One big reason there’s a shortage of face masks that can block the spread of the COVID-19 virus is that they’re single-use devices. The exterior may be contaminated and there’s a good chance that keeping the mask and using it again could transmit the infection, particularly when masks are used around known COVID-19 patients. Because the filters inside N95 masks, that are now being widely used by medical professionals, utilize electrostatic activity to trap particles, washing these devices destroys their filtration capabilities.
Engineers at KAIST, one of South Korea’s finest technology institutes, have now developed a washable filtering material that can be used within face masks. It can withstand at least twenty hand-cleaning cycles without losing its ability to trap fine dust particles. The material, placed on appropriately designed face masks with sturdy frames, lets the entire device maintain its original shape through the washes. According to the KAIST researchers, in their tests the mask could continue filtering up to 80% of 600 nanometer-wide particles even after 4,000 bends. Once the mask has been washed enough times to start losing its filtration qualities, the filter material can be swapped out for a new sheet without having to throw out the rest of the mask.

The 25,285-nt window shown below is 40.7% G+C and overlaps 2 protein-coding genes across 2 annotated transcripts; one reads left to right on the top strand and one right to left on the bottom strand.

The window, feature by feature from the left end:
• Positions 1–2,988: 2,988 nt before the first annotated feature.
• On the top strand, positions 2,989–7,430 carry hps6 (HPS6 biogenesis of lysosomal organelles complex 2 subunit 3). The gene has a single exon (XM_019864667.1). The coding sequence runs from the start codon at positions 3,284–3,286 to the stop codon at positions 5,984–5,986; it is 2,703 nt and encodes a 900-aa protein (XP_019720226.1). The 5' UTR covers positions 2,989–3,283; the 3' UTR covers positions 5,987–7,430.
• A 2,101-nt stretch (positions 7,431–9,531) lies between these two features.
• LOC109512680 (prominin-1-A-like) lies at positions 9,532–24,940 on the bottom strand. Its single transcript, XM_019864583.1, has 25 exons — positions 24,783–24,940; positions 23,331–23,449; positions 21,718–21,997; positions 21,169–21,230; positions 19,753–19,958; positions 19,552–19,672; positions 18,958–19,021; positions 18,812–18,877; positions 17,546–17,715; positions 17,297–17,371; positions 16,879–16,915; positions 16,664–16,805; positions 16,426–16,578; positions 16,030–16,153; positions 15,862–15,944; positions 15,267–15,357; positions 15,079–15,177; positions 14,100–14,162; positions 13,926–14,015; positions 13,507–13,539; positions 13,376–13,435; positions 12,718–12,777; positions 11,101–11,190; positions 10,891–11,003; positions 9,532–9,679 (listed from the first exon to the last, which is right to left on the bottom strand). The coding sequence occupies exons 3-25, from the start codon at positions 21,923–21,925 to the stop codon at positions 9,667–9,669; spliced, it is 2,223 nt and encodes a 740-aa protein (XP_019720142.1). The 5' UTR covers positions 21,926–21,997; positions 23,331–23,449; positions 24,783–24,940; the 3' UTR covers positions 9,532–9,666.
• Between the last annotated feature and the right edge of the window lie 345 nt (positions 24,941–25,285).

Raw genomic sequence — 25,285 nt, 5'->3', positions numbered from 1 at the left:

Within the material are nanofibers, with a diameter of between 100 and 500 nanometers, that are arranged perpendicularly to each other via a novel insulation block electrospinning process. This creates a fine mesh that lets air through while blocking very fine particles. Moreover, the material is highly water resistant and so dries out quickly before being used again.
The South Korean Ministry of Food and Drug Safety is currently reviewing the face masks containing the new material in preparation for approval to manufacture them in large quantities.